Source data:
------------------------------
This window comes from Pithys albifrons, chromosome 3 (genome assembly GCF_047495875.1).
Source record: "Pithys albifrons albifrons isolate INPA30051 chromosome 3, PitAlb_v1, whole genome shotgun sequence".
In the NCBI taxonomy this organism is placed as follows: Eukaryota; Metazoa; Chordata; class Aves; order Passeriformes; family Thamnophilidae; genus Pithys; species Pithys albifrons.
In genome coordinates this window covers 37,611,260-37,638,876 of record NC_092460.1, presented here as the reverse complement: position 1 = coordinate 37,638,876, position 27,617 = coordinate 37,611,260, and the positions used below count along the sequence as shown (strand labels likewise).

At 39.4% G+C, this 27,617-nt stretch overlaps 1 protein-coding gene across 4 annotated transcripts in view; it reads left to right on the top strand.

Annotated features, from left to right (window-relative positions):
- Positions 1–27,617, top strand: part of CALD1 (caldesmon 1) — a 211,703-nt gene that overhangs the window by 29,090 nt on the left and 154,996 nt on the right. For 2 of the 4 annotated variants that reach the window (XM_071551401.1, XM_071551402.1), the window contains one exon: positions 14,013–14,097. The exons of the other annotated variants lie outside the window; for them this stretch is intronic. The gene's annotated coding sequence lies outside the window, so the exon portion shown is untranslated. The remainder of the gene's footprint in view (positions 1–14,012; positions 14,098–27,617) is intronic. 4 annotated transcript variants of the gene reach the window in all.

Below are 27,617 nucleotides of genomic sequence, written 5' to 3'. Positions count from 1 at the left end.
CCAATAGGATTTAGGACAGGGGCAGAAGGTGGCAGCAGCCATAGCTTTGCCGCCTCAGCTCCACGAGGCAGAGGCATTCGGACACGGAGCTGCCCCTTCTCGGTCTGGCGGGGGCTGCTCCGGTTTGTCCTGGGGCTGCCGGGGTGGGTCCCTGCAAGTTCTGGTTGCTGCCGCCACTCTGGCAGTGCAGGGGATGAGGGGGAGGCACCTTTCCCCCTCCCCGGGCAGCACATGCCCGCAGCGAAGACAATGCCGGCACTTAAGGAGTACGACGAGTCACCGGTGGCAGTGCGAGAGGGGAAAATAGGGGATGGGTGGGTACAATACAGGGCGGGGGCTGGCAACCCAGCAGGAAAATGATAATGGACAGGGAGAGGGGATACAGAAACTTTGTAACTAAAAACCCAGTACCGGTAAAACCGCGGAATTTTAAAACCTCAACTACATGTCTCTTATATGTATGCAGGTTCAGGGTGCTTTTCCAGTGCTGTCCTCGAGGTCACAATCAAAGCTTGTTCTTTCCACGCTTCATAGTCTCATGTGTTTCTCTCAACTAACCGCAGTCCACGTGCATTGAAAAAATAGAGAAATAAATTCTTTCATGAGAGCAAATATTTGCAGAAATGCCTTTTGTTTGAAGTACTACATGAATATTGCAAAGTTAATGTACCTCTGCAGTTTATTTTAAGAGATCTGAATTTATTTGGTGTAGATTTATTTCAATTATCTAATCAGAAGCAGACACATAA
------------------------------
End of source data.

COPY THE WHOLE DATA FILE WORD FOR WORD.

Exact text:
This window comes from Pithys albifrons, chromosome 3 (genome assembly GCF_047495875.1).
Source record: "Pithys albifrons albifrons isolate INPA30051 chromosome 3, PitAlb_v1, whole genome shotgun sequence".
In the NCBI taxonomy this organism is placed as follows: Eukaryota; Metazoa; Chordata; class Aves; order Passeriformes; family Thamnophilidae; genus Pithys; species Pithys albifrons.
In genome coordinates this window covers 37,611,260-37,638,876 of record NC_092460.1, presented here as the reverse complement: position 1 = coordinate 37,638,876, position 27,617 = coordinate 37,611,260, and the positions used below count along the sequence as shown (strand labels likewise).

At 39.4% G+C, this 27,617-nt stretch overlaps 1 protein-coding gene across 4 annotated transcripts in view; it reads left to right on the top strand.

Annotated features, from left to right (window-relative positions):
- Positions 1–27,617, top strand: part of CALD1 (caldesmon 1) — a 211,703-nt gene that overhangs the window by 29,090 nt on the left and 154,996 nt on the right. For 2 of the 4 annotated variants that reach the window (XM_071551401.1, XM_071551402.1), the window contains one exon: positions 14,013–14,097. The exons of the other annotated variants lie outside the window; for them this stretch is intronic. The gene's annotated coding sequence lies outside the window, so the exon portion shown is untranslated. The remainder of the gene's footprint in view (positions 1–14,012; positions 14,098–27,617) is intronic. 4 annotated transcript variants of the gene reach the window in all.

Below are 27,617 nucleotides of genomic sequence, written 5' to 3'. Positions count from 1 at the left end.
CCAATAGGATTTAGGACAGGGGCAGAAGGTGGCAGCAGCCATAGCTTTGCCGCCTCAGCTCCACGAGGCAGAGGCATTCGGACACGGAGCTGCCCCTTCTCGGTCTGGCGGGGGCTGCTCCGGTTTGTCCTGGGGCTGCCGGGGTGGGTCCCTGCAAGTTCTGGTTGCTGCCGCCACTCTGGCAGTGCAGGGGATGAGGGGGAGGCACCTTTCCCCCTCCCCGGGCAGCACATGCCCGCAGCGAAGACAATGCCGGCACTTAAGGAGTACGACGAGTCACCGGTGGCAGTGCGAGAGGGGAAAATAGGGGATGGGTGGGTACAATACAGGGCGGGGGCTGGCAACCCAGCAGGAAAATGATAATGGACAGGGAGAGGGGATACAGAAACTTTGTAACTAAAAACCCAGTACCGGTAAAACCGCGGAATTTTAAAACCTCAACTACATGTCTCTTATATGTATGCAGGTTCAGGGTGCTTTTCCAGTGCTGTCCTCGAGGTCACAATCAAAGCTTGTTCTTTCCACGCTTCATAGTCTCATGTGTTTCTCTCAACTAACCGCAGTCCACGTGCATTGAAAAAATAGAGAAATAAATTCTTTCATGAGAGCAAATATTTGCAGAAATGCCTTTTGTTTGAAGTACTACATGAATATTGCAAAGTTAATGTACCTCTGCAGTTTATTTTAAGAGATCTGAATTTATTTGGTGTAGATTTATTTCAATTATCTAATCAGAAGCAGACACATAA